jazz club in Oakland released its much-anticipated 10-year anniversary
CD last month, local jazz aficionados were outraged that no African
American musicians were included.
grew days later when the Bay Area's jazz community learned that
the Berkeley Downtown Jazz Festival had invited only six African
American musicians to perform at the five-day event in August.
the two revelations upset musicians, club owners and fans, some
of whom say racism is at play in the local jazz scene. Anna DeLeon,
owner of Anna's Jazz Island in Berkeley, complained to organizers
when she learned who was scheduled to play at her club during
17 musicians in four bands, and none were black," said DeLeon.
"It is hard for me to imagine how this could happen, how they
could not notice."
quickly as people voiced outrage via email over a problem many
said had been simmering for a long time. Jazz professionals met
to plan a response. Club owners and musicians went on Doug Edwards'
"Music of the World" show on KPFA-FM on May 19. A week later,
Susan Muscarella, who books the jazz festival and runs Berkeley's
Jazzschool, appeared on the same show to respond.
says the situation is being overblown. She said she hasn't finished
booking the festival but has so far confirmed four African American
acts, and it was coincidence that none would perform at Anna's.
Last year, 30 per cent of festival performers were black, she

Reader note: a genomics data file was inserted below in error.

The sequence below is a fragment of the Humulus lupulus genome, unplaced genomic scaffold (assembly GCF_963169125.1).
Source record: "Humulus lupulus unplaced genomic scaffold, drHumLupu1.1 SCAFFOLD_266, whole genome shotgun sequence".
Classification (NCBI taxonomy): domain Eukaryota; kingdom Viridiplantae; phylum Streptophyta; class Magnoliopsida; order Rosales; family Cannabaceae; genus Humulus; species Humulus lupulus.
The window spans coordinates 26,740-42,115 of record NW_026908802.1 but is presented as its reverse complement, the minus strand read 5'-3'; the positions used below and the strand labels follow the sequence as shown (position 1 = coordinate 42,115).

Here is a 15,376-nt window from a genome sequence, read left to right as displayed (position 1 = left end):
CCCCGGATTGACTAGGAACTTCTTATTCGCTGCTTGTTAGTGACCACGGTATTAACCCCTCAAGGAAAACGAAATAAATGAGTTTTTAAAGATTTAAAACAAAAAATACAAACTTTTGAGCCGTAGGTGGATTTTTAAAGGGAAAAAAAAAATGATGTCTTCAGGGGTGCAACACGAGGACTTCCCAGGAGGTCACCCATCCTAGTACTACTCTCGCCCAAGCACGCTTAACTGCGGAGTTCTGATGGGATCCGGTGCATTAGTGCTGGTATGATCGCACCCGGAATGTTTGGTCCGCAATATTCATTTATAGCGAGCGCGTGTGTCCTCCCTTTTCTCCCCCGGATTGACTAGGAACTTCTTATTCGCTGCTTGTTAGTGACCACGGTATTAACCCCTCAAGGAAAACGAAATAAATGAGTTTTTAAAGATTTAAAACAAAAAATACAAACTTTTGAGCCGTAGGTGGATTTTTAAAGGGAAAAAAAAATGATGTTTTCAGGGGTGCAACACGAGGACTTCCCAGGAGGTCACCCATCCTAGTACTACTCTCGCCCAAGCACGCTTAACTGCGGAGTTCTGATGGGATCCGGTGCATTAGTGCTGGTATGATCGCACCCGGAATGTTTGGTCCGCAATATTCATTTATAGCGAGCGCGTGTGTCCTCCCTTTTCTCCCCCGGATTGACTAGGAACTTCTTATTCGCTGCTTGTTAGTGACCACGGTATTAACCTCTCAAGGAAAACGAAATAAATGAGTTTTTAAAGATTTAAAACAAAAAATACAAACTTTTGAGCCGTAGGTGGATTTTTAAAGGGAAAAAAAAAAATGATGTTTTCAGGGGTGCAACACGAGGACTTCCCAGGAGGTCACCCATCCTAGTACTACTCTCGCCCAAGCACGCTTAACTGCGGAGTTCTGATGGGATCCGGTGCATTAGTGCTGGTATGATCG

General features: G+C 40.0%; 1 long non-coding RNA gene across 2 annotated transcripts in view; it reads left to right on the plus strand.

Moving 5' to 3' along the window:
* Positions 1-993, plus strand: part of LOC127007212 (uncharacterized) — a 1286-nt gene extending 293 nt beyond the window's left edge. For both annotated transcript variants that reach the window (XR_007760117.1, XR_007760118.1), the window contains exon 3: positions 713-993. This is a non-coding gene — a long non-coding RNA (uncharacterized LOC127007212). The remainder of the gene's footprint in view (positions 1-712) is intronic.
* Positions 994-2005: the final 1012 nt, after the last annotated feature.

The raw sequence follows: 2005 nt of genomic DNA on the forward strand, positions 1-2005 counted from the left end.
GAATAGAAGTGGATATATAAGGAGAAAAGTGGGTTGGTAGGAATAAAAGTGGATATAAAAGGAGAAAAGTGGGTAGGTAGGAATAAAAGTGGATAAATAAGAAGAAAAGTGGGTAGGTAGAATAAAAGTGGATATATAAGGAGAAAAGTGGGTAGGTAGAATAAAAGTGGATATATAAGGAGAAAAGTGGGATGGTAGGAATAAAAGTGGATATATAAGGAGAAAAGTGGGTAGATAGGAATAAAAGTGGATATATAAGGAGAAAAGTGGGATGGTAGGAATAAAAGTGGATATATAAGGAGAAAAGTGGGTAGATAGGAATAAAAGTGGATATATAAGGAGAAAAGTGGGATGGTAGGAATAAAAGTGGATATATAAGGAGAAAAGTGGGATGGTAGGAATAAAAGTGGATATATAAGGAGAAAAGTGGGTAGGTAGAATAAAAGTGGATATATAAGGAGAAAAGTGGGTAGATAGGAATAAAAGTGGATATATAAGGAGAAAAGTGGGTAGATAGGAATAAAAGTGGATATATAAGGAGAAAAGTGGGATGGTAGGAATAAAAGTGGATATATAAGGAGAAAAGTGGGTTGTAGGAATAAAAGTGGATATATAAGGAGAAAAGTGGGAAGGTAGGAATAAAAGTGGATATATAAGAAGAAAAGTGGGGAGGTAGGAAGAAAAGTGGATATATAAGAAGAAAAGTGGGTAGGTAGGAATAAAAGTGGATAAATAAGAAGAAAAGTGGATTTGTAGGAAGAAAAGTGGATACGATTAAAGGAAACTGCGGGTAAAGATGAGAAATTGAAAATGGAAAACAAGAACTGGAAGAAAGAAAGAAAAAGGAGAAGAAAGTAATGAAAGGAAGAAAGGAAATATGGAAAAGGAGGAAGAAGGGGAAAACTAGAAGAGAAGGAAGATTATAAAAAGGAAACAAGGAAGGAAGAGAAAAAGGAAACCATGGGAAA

are outrageous," Muscarella said. "Diversity has always been at
the top of my list. I hold African American heritage in high esteem.
But I do choose quality and not ethnicity alone."
said that holding black heritage in high esteem is not the point.
Inviting six African American artists to a major jazz event that
includes dozens of performers and excluding black artists from
a selection of 10 performances at the East Bay's most prominent
jazz venue is simply unacceptable, they said.
"It is like
going to a Chinese restaurant and there are no Chinese people,"
said Howard Wiley, a local saxophonist. "It is very disheartening
and sad, especially from Yoshi's, which calls itself the premiere
jazz venue of the Bay Area.
we are dealing with jazz and blues, not Hungarian folk music or
the invention of computer programs."
out of the African American experience, and many historians call
it the most significant contribution from the United States to
the music world.
jazz artists, festival organizers and academics say the two incidents
show how African Americans are being squeezed out of the art form
stemming from a much larger dynamic with regard to jazz and what
is becoming a legitimized and institutionalized lack of inclusion
of African Americans," said Glen Pearson, a music instructor at
the College of Alameda and a full-time musician. "Jazz was once
looked at as inferior music from an inferior culture, and now
it has become embraced socially and academically, so there has
been some revisionism."
is like going to a
Chinese restaurant and
there are no Chinese people,"
said Howard Wiley, a local saxophonist.
"It is very disheartening and sad,
especially from Yoshi's,
which calls itself the premiere
jazz venue of the Bay Area."
some music critics believe the African American roots of jazz
and its black contributors are sometimes featured too heavily
in education and portrayals of jazz, such as in Ken Burns' television
documentary series. There were complaints that the PBS series,
"Jazz," focused too much on African Americans, Pearson said.